How to Know if an Idea is Interesting
As a writer, it’s in my best interest to come up with interesting ideas to share.
But there’s a problem: How do I know when an idea is interesting? Usually, I end up defaulting to one of two approaches to evaluate my ideas:
- An idea is interesting if it is true
- An idea is interesting if I’m fascinated by it
Both of these approaches are wrong. It turns out, there’s a better way to predict what sort of ideas are interesting,
Interesting Ideas Deny Things the Audience Takes For Granted
In 1971 the sociologist Murray S. Davis published a paper called “That’s Interesting!” In it, he argues that an idea is interesting to the extent that it denies the assumptions of the audience.
An idea is un-interesting if it affirms the assumptions of the audience. If you write something that is true but doesn’t challenge conventional wisdom, your audience will accept your message while rejecting the value of your writing.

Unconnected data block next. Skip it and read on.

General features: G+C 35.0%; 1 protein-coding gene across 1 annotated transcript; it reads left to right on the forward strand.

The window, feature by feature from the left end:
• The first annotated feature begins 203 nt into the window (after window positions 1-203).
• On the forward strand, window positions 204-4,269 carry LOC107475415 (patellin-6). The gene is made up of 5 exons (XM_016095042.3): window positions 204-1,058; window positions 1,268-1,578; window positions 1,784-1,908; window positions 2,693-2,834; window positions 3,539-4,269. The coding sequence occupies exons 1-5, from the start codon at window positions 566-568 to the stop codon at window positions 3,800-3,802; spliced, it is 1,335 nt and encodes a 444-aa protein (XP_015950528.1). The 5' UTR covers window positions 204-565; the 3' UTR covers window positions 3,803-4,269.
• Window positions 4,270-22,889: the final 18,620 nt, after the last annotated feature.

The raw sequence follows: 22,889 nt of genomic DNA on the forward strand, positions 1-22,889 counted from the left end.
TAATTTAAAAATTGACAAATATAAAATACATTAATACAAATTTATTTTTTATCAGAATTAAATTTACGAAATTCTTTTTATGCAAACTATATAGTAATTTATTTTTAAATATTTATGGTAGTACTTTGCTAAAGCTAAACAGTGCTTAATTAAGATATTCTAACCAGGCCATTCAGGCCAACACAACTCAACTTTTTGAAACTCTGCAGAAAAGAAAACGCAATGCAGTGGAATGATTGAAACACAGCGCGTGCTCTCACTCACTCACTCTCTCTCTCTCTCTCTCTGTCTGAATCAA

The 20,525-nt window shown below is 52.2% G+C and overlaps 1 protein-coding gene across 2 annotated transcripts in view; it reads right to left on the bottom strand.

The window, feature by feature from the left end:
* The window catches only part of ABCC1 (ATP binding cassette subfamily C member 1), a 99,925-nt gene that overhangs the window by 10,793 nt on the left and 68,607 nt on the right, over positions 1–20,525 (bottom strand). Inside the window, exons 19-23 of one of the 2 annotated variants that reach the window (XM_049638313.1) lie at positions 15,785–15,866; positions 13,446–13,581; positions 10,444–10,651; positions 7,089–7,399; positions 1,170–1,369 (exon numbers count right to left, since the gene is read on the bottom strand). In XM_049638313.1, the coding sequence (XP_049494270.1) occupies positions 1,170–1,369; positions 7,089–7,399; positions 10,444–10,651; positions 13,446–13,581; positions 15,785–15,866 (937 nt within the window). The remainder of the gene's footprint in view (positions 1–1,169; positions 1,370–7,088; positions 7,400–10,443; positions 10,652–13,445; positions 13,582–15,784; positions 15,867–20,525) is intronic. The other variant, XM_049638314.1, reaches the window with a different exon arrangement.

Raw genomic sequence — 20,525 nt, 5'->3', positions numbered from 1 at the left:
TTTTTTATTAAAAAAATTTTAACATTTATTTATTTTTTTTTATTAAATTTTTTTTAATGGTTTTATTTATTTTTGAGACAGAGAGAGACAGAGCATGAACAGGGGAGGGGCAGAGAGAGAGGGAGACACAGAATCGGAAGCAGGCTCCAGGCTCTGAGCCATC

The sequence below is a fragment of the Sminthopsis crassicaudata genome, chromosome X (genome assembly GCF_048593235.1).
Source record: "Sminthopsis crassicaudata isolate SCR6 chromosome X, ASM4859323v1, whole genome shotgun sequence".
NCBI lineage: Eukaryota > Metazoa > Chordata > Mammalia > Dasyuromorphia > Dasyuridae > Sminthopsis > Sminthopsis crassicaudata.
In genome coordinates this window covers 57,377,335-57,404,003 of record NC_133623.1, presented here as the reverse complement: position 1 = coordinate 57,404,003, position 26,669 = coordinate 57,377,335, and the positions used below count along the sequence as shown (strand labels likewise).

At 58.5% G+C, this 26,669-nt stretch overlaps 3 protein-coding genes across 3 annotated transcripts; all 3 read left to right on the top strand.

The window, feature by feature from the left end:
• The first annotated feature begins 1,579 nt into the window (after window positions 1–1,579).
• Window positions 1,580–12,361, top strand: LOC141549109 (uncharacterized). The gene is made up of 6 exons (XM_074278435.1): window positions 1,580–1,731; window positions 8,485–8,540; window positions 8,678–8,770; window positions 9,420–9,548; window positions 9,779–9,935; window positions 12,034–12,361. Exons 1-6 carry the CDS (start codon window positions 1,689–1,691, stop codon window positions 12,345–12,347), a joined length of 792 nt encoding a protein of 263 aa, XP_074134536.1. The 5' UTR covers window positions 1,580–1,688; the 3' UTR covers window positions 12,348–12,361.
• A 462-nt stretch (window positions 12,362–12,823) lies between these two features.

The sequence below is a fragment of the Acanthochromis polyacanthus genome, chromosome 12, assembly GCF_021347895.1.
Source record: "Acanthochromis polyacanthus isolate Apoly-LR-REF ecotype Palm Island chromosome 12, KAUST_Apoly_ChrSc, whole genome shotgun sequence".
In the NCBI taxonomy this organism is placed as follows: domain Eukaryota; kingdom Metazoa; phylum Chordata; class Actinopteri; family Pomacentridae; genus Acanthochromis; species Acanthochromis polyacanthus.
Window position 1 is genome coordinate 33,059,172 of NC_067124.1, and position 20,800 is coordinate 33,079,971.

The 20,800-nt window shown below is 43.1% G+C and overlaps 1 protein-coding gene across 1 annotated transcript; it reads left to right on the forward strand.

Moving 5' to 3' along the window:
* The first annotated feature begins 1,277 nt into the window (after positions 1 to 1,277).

Interesting ideas are counterintuitive. They fly in the face of conventional wisdom. They take well-known maxims or proverbs and flip them on their head. They take the familiar and add a different perspective.
If you can challenge your audience’s assumptions, you have the seeds of an interesting idea. You can take it further by providing a credible argument. You don’t even have to be right. You just have to defend your idea well enough to make the audience question if you’re on to something.
The Most Viral Ideas Challenge Weakly Held Assumptions
You have to be careful: People don’t like it when you challenge their deeply-held beliefs.
Murray gives this warning:
Those who attempt to deny the strongly held assumptions of their audience will have their very sanity called into question. They will be accused of being lunatics; if scientists, they will be called ‘crackpots.’
Ideas that spread challenge their audience, but not in a way that’s uncomfortable. You…